One of the best of each star’s (Cary Grant and Audrey Hepburn) respective careers, Charade was praised in its time for being a witty, creative, charming thriller. All of that holds true fifty years later, making a number of similar films look amateurish and hackneyed by comparison. Watching Charadenow for the first time, as I recently did, brings to mind a number of movies that have certainly taken various cues from Peter Stone and Marc Behm’s story, as well as other elements of the film (such as the editing and cinematography). It certainly brought to mind the 2002 remake, The Truth About Charlie, which I faintly remember as being not bad. Charade is a lot more than not bad. Those who haven’t seen it can look forward to a lot. You get flawless performances by Grant and Hepburn (whose scenes together continue to remain a viable case study for dialog that accomplishes everything film dialog is supposed to). You also get a supporting cast that includes Walter Mathau, James Coburn, and George Kennedy. Who these characters are, where they stand in relation to each other, and where everyone stands in relation to some valuable goods, are things that change constantly throughout the film. Like any great thriller, anything that leans heavily on doubt and plot twists, Charade makes us pay for the assumptions we make about the characters and plot over and over again. And it’s wonderful. It feeds an addiction to be proven wrong, and it remains one of the great cinematic rides.
Slumdog Millionaire (2008): B+
It’s been five years, since the release of this 2009 Oscar juggernaut (it won 8 Academy Awards from its 10 nominations). Not surprisingly, it remains an excellent film. If Slumdog Millionaire is guilty of anything, it’s for being one of those movies that became swept up in a sea of attention, analysis, awards, criticism, and scrutiny. With a good deal of that concentration having long since moved on to other things, all that stands is a energetic frenzy of music and movement, intensely believable and rich performances (particularly Dev Patel, Freida Pinto, Anil Kapoor, and Mahesh Manjrekar), and a story that draws deep from the well of Charles Dickens. Slumdog Millionaire shouldn’t be seen as the sole representative of cinema in India. Nor should it be seen as stirring social/political drama, even though it depicts certain images and scenes. Regardless of anything director Danny Boyle has ever said about intentions, the only thing anyone who still hasn’t seen this really needs to pay attention to is its merits as a film. To that end, Slumdog Millionaire is essentially a love story, with a lot of other things going on around that. It tells that love story quite well, and the other things add further wealth to the love story. I certainly won’t call everything people have said about the film static that should be ignored. At the very least, the movie is excellent as simply a movie.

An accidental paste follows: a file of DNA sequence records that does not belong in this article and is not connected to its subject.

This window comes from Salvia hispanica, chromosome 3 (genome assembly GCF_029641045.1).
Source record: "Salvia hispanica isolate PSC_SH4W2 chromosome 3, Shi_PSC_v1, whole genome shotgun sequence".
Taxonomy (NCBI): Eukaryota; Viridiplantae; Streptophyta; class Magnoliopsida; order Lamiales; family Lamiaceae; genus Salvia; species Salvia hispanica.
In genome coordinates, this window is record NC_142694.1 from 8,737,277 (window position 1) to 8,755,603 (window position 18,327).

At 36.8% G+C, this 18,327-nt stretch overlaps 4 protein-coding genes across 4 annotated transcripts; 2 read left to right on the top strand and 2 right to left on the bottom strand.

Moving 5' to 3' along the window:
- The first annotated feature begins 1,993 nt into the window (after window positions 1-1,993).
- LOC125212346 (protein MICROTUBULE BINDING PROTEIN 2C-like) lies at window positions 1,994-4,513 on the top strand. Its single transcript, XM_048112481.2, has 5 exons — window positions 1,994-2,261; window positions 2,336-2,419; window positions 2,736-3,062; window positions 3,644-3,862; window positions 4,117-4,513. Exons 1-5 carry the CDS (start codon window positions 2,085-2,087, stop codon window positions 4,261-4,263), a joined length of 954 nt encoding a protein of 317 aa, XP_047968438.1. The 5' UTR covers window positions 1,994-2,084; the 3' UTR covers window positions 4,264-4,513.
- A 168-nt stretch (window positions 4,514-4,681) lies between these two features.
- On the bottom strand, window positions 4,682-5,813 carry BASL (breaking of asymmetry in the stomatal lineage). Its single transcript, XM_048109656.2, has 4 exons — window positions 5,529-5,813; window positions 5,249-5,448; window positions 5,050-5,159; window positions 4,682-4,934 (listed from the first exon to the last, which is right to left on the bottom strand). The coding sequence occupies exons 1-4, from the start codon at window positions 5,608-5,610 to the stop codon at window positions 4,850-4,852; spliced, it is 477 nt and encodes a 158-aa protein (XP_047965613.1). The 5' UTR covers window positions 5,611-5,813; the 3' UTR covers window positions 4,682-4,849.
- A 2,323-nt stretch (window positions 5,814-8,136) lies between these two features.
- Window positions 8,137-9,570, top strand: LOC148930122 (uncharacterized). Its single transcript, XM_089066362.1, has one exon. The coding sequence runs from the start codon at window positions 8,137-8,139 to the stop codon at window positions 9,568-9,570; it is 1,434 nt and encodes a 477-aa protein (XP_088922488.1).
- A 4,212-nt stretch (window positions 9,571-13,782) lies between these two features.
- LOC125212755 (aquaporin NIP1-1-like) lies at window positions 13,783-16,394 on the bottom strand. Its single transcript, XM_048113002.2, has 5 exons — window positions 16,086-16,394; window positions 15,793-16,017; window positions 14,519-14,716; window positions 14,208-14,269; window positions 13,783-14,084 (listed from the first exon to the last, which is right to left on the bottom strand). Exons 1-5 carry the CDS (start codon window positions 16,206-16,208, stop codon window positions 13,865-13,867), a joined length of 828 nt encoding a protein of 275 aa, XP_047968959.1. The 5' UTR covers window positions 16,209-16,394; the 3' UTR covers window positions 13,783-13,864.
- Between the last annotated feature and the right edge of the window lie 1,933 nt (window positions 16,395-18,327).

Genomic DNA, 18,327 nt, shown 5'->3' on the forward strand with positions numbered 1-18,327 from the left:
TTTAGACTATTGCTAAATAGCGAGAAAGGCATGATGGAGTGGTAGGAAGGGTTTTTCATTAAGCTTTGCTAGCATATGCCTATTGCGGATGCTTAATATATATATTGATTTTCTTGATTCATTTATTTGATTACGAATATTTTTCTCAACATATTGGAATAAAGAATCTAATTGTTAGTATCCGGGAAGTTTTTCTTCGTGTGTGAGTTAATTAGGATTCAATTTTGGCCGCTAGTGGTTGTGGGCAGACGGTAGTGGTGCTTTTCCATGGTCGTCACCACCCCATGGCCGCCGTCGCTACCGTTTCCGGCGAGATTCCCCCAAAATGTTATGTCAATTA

V/H/S (2012): B-
While not a masterpiece, not even of its own genre, V/H/S is still a pretty enjoyable collection of horror shorts. A group of kids break into a home, and discover a cache of old VHS tapes. They start watching them out of curiosity, and from there, we get a surprisingly fresh entry into the found-footage genre, with five vignettes that each present a different found-footage horror story. Some of the films work far better than the others. “The Sick Thing That Happened To Emily When She Was Younger” is extremely creepy, with a nice ending to punch the end of it. “Tuesday the 17th” is a lot weaker than the others, and “Amateur Night” wavers a little. Even with this to consider, the overall quality of V/H/S is impressive. The inevitable sequel may or may not ruin a good thing, but what we have for this first collection (“10/31/98” is innovative, honestly funny, and pretty darn suspenseful) makes for a solid modern horror offering.